Uniformity is organized by Emma McClendon, assistant curator of costume at The Museum at FIT.

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[Exhibit] Fashion Underground: The World of Susanne Bartsch at The Museum at F.I.T

Designs by Rachel Auburn, The Blonds, Leigh Bowery, John Galliano, Jean Paul Gaultier, Pam Hogg, Stephen Jones, Alexander McQueen, Thierry Mugler, Rick Owens, Vivienne Westwood, and Zaldy contribute to the approximately 80 looks from the underground fashion impresario’s personal collection of clothing and accessories, on view in Fashion Underground: The World of Susanne Bartsch. 

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Susanne Bartsch has been the queen of New York City nightlife since the 1980s when she became renowned for creating spectacular parties where she and a diverse mix of individuals—uptown, downtown, gay, straight, multiracial—dressed up in their own versions of high fashion, street style, drag, and Mardi Gras extravaganza. Her first party took place in 1986 at a club near the Chelsea Hotel, where she has lived for many years. “It was about seeing and being seen,” says Bartsch.

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Bartsch and her friends have long constituted a fashion underground of creative individuals who take dressing up to the level of performance art. “Style is about expressing yourself,” says Bartsch. “You can be whatever you want to be—a silver-screen star, a Marie Antoinette baroque creature, a Victorian punk. I love that about fashion and makeup.” A muse for fashion designers and makeup artists, Bartsch has also been a catalyst for the cross-fertilization of ideas between creative people in a range of fields. Today, she is increasingly creating events that explicitly link fashion and art.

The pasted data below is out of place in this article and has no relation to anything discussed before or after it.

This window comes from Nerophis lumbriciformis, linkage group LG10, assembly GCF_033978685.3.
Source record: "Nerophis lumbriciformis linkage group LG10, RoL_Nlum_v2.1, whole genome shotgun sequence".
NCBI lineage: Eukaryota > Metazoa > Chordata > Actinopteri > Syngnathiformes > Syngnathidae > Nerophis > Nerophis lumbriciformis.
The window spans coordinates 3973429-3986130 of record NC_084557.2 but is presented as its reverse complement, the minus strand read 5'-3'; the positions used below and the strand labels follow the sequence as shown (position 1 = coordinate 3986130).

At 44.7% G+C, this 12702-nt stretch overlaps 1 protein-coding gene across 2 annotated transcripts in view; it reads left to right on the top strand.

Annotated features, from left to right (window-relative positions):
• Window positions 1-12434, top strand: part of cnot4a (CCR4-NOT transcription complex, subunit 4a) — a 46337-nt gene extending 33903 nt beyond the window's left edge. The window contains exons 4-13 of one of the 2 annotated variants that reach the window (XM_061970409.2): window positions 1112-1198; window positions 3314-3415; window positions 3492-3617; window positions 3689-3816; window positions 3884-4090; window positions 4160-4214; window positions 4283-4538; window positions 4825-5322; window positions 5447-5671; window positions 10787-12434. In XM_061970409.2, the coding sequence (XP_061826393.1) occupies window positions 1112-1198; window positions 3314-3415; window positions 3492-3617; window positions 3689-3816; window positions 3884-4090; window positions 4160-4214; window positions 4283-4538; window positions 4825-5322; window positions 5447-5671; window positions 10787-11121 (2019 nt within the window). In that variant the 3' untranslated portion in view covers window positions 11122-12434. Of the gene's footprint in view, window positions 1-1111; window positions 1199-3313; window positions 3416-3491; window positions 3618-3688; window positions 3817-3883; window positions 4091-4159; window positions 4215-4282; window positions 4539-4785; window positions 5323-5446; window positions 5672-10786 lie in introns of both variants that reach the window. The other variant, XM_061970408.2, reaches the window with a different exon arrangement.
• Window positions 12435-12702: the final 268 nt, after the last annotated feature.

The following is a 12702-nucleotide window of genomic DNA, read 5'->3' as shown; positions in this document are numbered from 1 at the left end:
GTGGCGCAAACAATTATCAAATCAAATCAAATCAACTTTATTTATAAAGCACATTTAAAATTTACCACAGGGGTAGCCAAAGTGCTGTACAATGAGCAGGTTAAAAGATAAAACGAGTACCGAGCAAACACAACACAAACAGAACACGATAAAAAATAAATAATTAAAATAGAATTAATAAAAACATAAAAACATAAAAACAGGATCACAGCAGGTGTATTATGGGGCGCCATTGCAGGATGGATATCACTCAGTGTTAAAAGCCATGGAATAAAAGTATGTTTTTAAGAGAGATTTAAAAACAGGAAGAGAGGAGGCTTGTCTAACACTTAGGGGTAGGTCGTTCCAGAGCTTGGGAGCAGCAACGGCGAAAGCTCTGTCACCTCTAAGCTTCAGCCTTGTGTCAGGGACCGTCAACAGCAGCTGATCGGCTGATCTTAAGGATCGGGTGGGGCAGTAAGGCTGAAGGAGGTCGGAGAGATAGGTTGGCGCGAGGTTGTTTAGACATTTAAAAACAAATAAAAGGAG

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Born in Switzerland, Susanne Bartsch moved to London as a teenager, living there for a decade. “We called her the Swiss Miss,” say old friends from London, where Bartsch was a key figure among the New Romantics. Arriving in New York on Valentine’s Day 1981, Bartsch opened a boutique in Soho while still on a tourist visa. An enthusiastic proponent of 1980s English fashion, she was one of the first New York retailers to import Vivienne Westwood. She also organized fashion shows, such as New London in New York and London Goes to Tokyo, that showcased designers Leigh Bowery, Body Map, and Stephen Jones. But life in 1980s New York was not just a party; AIDS was devastating the community. As her friends began dying, Bartsch notes that she “survived this period by becoming a fundraiser.” In 1989, she organized the Love Ball, one of the first and most important AIDS benefits. Over the next few years, she raised a total of $2.5 million for AIDS research and advocacy.

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Fashion Underground: The World of Susanne Bartsch opens with a small introductory gallery of images and videos about Bartsch and her world.